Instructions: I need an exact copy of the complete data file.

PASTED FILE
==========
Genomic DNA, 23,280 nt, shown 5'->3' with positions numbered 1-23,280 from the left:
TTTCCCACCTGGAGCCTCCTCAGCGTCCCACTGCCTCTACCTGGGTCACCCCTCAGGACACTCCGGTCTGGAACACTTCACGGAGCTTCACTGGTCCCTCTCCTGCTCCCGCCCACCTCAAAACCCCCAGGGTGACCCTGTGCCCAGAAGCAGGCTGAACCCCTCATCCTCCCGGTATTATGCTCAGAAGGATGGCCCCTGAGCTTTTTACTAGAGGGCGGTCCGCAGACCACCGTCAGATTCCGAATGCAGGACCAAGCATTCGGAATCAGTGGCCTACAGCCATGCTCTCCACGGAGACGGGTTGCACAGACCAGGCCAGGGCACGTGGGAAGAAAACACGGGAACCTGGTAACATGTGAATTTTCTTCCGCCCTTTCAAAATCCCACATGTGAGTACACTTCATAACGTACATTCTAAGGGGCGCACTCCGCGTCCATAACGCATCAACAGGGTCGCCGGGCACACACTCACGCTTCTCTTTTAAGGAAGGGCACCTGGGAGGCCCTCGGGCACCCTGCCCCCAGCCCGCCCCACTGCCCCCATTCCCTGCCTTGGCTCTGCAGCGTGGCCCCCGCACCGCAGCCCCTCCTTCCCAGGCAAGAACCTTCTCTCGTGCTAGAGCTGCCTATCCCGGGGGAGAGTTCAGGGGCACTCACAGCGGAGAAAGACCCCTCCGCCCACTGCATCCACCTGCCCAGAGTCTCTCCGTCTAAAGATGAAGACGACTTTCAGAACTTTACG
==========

Genomic DNA, 23,280 nt, shown 5'->3' with positions numbered 1-23,280 from the left:
TTTCCCACCTGGAGCCTCCTCAGCGTCCCACTGCCTCTACCTGGGTCACCCCTCAGGACACTCCGGTCTGGAACACTTCACGGAGCTTCACTGGTCCCTCTCCTGCTCCCGCCCACCTCAAAACCCCCAGGGTGACCCTGTGCCCAGAAGCAGGCTGAACCCCTCATCCTCCCGGTATTATGCTCAGAAGGATGGCCCCTGAGCTTTTTACTAGAGGGCGGTCCGCAGACCACCGTCAGATTCCGAATGCAGGACCAAGCATTCGGAATCAGTGGCCTACAGCCATGCTCTCCACGGAGACGGGTTGCACAGACCAGGCCAGGGCACGTGGGAAGAAAACACGGGAACCTGGTAACATGTGAATTTTCTTCCGCCCTTTCAAAATCCCACATGTGAGTACACTTCATAACGTACATTCTAAGGGGCGCACTCCGCGTCCATAACGCATCAACAGGGTCGCCGGGCACACACTCACGCTTCTCTTTTAAGGAAGGGCACCTGGGAGGCCCTCGGGCACCCTGCCCCCAGCCCGCCCCACTGCCCCCATTCCCTGCCTTGGCTCTGCAGCGTGGCCCCCGCACCGCAGCCCCTCCTTCCCAGGCAAGAACCTTCTCTCGTGCTAGAGCTGCCTATCCCGGGGGAGAGTTCAGGGGCACTCACAGCGGAGAAAGACCCCTCCGCCCACTGCATCCACCTGCCCAGAGTCTCTCCGTCTAAAGATGAAGACGACTTTCAGAACTTTACG